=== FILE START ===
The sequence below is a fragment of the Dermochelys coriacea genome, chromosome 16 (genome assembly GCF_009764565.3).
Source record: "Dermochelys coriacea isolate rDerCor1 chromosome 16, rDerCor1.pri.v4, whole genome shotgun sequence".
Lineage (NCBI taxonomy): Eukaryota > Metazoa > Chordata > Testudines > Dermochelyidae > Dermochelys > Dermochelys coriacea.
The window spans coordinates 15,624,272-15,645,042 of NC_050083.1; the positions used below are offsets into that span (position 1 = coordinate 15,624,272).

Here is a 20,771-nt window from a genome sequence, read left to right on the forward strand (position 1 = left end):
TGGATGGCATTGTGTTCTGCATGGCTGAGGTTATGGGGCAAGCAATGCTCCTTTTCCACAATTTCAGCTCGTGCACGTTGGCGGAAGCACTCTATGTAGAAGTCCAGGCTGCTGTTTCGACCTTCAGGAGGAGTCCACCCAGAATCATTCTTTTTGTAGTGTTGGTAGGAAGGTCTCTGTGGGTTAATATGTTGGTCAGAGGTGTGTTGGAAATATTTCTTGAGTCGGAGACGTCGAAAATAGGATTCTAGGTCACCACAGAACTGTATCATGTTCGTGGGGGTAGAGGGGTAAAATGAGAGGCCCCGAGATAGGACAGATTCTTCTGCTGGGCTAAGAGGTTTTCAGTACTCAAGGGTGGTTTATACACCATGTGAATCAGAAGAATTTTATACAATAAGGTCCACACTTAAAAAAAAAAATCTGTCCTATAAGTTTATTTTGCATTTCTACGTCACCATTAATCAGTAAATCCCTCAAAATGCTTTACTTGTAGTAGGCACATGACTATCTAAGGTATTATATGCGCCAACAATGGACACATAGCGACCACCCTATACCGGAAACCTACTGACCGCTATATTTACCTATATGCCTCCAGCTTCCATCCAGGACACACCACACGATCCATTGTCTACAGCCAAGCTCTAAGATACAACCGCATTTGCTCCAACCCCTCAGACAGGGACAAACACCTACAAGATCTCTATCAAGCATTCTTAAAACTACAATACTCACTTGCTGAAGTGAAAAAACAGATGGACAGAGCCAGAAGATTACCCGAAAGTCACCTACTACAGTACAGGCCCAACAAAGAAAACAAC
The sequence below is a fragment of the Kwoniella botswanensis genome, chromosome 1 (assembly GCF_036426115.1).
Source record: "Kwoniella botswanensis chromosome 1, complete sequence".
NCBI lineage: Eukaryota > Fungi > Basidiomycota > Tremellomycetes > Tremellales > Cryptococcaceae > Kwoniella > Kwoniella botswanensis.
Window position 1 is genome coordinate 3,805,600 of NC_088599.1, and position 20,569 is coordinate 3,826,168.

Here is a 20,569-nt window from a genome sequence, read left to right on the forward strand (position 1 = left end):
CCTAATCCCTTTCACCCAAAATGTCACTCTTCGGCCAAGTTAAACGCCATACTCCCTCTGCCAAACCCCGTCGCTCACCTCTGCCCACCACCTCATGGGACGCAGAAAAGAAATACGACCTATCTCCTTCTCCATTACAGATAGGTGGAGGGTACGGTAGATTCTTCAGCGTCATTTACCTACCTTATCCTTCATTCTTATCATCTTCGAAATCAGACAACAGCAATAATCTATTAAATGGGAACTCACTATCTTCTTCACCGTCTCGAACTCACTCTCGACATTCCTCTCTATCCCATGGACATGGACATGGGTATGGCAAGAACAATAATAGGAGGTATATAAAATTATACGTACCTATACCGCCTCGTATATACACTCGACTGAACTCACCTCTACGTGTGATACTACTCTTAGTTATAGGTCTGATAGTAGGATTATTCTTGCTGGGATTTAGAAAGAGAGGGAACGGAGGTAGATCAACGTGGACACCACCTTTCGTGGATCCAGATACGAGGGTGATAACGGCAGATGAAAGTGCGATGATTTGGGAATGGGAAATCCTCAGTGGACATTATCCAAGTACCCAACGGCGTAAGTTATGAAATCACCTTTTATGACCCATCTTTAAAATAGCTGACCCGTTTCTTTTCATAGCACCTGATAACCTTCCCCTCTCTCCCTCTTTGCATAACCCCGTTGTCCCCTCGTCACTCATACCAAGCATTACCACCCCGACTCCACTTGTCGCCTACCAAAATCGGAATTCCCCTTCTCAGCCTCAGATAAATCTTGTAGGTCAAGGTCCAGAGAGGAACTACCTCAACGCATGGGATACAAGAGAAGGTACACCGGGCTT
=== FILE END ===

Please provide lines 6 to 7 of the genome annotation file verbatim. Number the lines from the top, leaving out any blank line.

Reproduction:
TGGATGGCATTGTGTTCTGCATGGCTGAGGTTATGGGGCAAGCAATGCTCCTTTTCCACAATTTCAGCTCGTGCACGTTGGCGGAAGCACTCTATGTAGAAGTCCAGGCTGCTGTTTCGACCTTCAGGAGGAGTCCACCCAGAATCATTCTTTTTGTAGTGTTGGTAGGAAGGTCTCTGTGGGTTAATATGTTGGTCAGAGGTGTGTTGGAAATATTTCTTGAGTCGGAGACGTCGAAAATAGGATTCTAGGTCACCACAGAACTGTATCATGTTCGTGGGGGTAGAGGGGTAAAATGAGAGGCCCCGAGATAGGACAGATTCTTCTGCTGGGCTAAGAGGTTTTCAGTACTCAAGGGTGGTTTATACACCATGTGAATCAGAAGAATTTTATACAATAAGGTCCACACTTAAAAAAAAAAATCTGTCCTATAAGTTTATTTTGCATTTCTACGTCACCATTAATCAGTAAATCCCTCAAAATGCTTTACTTGTAGTAGGCACATGACTATCTAAGGTATTATATGCGCCAACAATGGACACATAGCGACCACCCTATACCGGAAACCTACTGACCGCTATATTTACCTATATGCCTCCAGCTTCCATCCAGGACACACCACACGATCCATTGTCTACAGCCAAGCTCTAAGATACAACCGCATTTGCTCCAACCCCTCAGACAGGGACAAACACCTACAAGATCTCTATCAAGCATTCTTAAAACTACAATACTCACTTGCTGAAGTGAAAAAACAGATGGACAGAGCCAGAAGATTACCCGAAAGTCACCTACTACAGTACAGGCCCAACAAAGAAAACAAC
The sequence below is a fragment of the Kwoniella botswanensis genome, chromosome 1 (assembly GCF_036426115.1).